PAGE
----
Tensions between Afghan President Hamid Karzai and the Obama Administration seem to be growing by the minute, with a weekend speech in which Karzai threatened to join the Taliban fueling resentment on both sides.
Speaking with the BBC today, Karzai reiterated one of his many accusations, that the United States had attempted to rig the August election as part of an international conspiracy to deny him a second term in office. The accusation has been particularly galling since Karzai won the election on the back of over a million fraudulent votes cast on his behalf, and the Obama Administration defended the decidedly crooked Karzai victory as “legitimate” from the start.
Increasingly Karzai’s anti-West comments are followed up by angry anti-Karzai comments by the Obama Administration. Press Secretary Robert Gibbs expressed “frustration” with Karzai today, while the State Department advised him to watch what he says in the future.
Karzai’s faux-outrage at Western interference is nothing new, but the first indication that this rift could be moving beyond rhetoric came today, when Karzai canceled a planned visit to a NATO base in Kandahar province, a move US officials are calling a “victory for the Taliban.”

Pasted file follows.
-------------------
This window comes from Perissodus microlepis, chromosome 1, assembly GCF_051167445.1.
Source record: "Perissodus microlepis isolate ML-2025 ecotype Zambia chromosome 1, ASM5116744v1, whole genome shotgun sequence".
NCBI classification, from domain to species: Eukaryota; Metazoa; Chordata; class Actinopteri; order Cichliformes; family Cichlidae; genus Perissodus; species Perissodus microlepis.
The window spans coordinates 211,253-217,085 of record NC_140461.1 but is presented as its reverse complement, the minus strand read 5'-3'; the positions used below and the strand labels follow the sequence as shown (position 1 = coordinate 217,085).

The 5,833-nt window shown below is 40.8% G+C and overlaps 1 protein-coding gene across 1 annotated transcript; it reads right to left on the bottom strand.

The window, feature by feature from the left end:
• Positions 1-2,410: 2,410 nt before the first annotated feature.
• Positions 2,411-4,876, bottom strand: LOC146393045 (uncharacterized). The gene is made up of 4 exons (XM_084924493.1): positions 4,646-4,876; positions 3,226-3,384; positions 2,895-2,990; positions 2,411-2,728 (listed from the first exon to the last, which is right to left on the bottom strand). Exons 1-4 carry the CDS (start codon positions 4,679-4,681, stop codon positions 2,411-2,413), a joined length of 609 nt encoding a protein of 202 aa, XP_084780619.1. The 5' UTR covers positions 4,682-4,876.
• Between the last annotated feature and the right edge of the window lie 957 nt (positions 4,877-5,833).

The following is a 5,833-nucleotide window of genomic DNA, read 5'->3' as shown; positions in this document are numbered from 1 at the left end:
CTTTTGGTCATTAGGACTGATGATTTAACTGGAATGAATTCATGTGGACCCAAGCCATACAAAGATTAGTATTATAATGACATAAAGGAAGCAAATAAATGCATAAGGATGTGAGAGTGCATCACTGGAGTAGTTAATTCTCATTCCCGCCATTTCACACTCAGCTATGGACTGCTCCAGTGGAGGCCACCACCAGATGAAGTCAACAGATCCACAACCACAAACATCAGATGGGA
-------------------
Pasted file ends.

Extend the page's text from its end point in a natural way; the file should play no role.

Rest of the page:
The increasingly bitter imbroglio comes as the US has been expressing growing disquiet over Karzai’s refusal to tackle the widespread corruption in the nation, and as Karzai’s allies insist the allegations of corruption are an invention of the West designed specifically to discredit him.
The issue seems to be finally coming to a head after nearly nine years of war as NATO eyes a massive military invasion of the Kandahar Province. Pentagon planners warn the invasion will require “wiping out” corruption in the provincial government, which is dominated by Karzai’s half-brother Wali Karzai. Despite warnings that he will cause “trouble” for the invasion, the Karzai government has insisted Wali will remain in place.